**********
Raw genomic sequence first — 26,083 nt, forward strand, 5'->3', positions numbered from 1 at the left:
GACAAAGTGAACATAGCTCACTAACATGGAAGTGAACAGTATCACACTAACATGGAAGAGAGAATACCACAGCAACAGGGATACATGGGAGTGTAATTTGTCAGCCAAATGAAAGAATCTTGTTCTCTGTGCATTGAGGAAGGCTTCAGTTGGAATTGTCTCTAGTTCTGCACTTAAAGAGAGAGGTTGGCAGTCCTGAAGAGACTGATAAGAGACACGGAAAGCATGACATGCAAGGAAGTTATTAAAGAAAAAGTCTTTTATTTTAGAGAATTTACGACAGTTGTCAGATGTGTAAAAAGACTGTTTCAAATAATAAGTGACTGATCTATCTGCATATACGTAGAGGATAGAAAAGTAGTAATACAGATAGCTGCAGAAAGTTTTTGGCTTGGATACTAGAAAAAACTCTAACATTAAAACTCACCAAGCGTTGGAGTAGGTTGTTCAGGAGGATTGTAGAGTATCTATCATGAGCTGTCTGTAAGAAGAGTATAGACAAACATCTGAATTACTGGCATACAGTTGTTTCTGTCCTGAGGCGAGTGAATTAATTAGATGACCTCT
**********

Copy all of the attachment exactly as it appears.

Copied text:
Raw genomic sequence first — 26,083 nt, forward strand, 5'->3', positions numbered from 1 at the left:
GACAAAGTGAACATAGCTCACTAACATGGAAGTGAACAGTATCACACTAACATGGAAGAGAGAATACCACAGCAACAGGGATACATGGGAGTGTAATTTGTCAGCCAAATGAAAGAATCTTGTTCTCTGTGCATTGAGGAAGGCTTCAGTTGGAATTGTCTCTAGTTCTGCACTTAAAGAGAGAGGTTGGCAGTCCTGAAGAGACTGATAAGAGACACGGAAAGCATGACATGCAAGGAAGTTATTAAAGAAAAAGTCTTTTATTTTAGAGAATTTACGACAGTTGTCAGATGTGTAAAAAGACTGTTTCAAATAATAAGTGACTGATCTATCTGCATATACGTAGAGGATAGAAAAGTAGTAATACAGATAGCTGCAGAAAGTTTTTGGCTTGGATACTAGAAAAAACTCTAACATTAAAACTCACCAAGCGTTGGAGTAGGTTGTTCAGGAGGATTGTAGAGTATCTATCATGAGCTGTCTGTAAGAAGAGTATAGACAAACATCTGAATTACTGGCATACAGTTGTTTCTGTCCTGAGGCGAGTGAATTAATTAGATGACCTCT